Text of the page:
So it looks like Jenn Champion has gotten around to using her real name, after some stretches as “S” and “Jenn Ghetto.” The new album from the former Carissa’s Wierd singer uses her name and the title Single Rider. I dig the single “O.M.D. (I’m All Over It),” because the video playfully spoofs Olivia Newton-John’s video for “Physical,” and musically it feels cheerfully lost in the past, and I can’t even say which part of which past, just a wistful, looking-back sort of thing that you’d expect at 2:30 a.m. on a console radio by your bed. That stuff never goes out of style—or time. ANDREW HAMLIN


Novalima, Chancha Via Circuito, Y La Bamba, Edna Vazquez
Two of South America’s finest exports blending folkloric music with digital production will be landing for this double bill, both supporting peak-career new albums. Novalima is an Afro-Peruvian sound system whose latest, Ch’usay (“internal voyage” in the Quechua language), drags ancient Andean huayno into a 21st-century dub soup. Chancha Via Circuito is the nom d’artiste of Argentine producer Pedro Canale, whose joyous renditions of folk rhythms on his newest, Bienaventuranza (“Bliss”), combine for one of the highlight bookings of the summer. GREG SCRUGGS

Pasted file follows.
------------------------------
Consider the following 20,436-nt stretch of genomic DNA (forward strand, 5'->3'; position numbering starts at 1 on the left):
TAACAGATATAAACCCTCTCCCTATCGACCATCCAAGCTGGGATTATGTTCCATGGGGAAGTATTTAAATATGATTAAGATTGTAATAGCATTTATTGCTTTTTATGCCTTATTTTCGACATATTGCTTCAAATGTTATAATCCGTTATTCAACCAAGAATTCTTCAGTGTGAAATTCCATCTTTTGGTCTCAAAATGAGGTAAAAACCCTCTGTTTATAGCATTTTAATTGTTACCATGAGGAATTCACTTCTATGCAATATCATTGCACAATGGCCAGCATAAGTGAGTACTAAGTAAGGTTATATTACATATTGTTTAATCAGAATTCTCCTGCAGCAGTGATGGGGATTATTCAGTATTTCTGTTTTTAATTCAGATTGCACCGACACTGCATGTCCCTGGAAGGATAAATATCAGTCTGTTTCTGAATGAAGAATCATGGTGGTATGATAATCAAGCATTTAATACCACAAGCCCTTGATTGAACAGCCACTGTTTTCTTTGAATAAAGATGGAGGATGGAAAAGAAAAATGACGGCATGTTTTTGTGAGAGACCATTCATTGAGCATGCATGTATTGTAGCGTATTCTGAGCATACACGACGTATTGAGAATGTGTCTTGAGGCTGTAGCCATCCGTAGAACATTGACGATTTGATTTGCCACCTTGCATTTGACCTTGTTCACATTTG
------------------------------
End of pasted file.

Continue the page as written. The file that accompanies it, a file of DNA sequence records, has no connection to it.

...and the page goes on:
The Cave Singers, Red Ribbon
Though the Cave Singers launched with a sound dwelling in meditative folk terrains, the Seattle outfit has done some evolving over five records, getting louder and incorporating striding rock and breezy psychedelic overtones into their songwriting. 2016's Banshee—their first album minus label backing and entirely crowd-funded by fans—feels as if it were produced beneath a prairie thundercloud; it’s vaguely dark and brooding, marked by washes of airy twanginess and strains of melodica, and with highlights in chugging, guitar-fuzzed lead-off track “That’s Why” and the slow strutting groove of “Strip Mine.” LEILANI POLK

Howard Eynon
Australian psychedelic folk singer Howard Eynon recorded his only album, So What If I'm Standing Still, in 1974. Join him as he performs the album in its entirety on this Seattle tour stop.

Lush Sounds 2
The Volunteer Park Conservatory will host another flora and fauna-filled fundraiser with libations and "lush" tunes from DJ J. Justice.


Alison Wonderland
Los Angeles-based Australian artist Alison Wonderland uses her eclectic musical background to churn out thoughtful—yet festival-ready—pop bangers.

Joe Russo's Almost Dead
My friends can’t stop talking about Joe Russo’s Almost Dead, aka JRAD, which was supposed to be a one-off show featuring interpretations of Grateful Dead songs, but turned into a full-time touring powerhouse selling out shows nationwide. Joe Russo was originally the drums-and-percussion half of Benevento Russo Duo with Marco Benevento—also a member of JRAD—and his post-Duo efforts include work with Gene Ween, Cass McCombs, and Furthur, a Dead spin-off featuring Bob Weir and Phil Lesh. JRAD was conceived in 2013, after Russo’s stint with Furthur ended, and in addition to Benevento on keys, its current incarnation features Ween bassist Dave Dreiwitz, and Scott Metzger and Tom Hamilton on vocals and guitars. By all accounts, they put on an epic, must-see show—recognizable as Grateful Dead music, but with its own heavier bend and heady persuasions. LEILANI POLK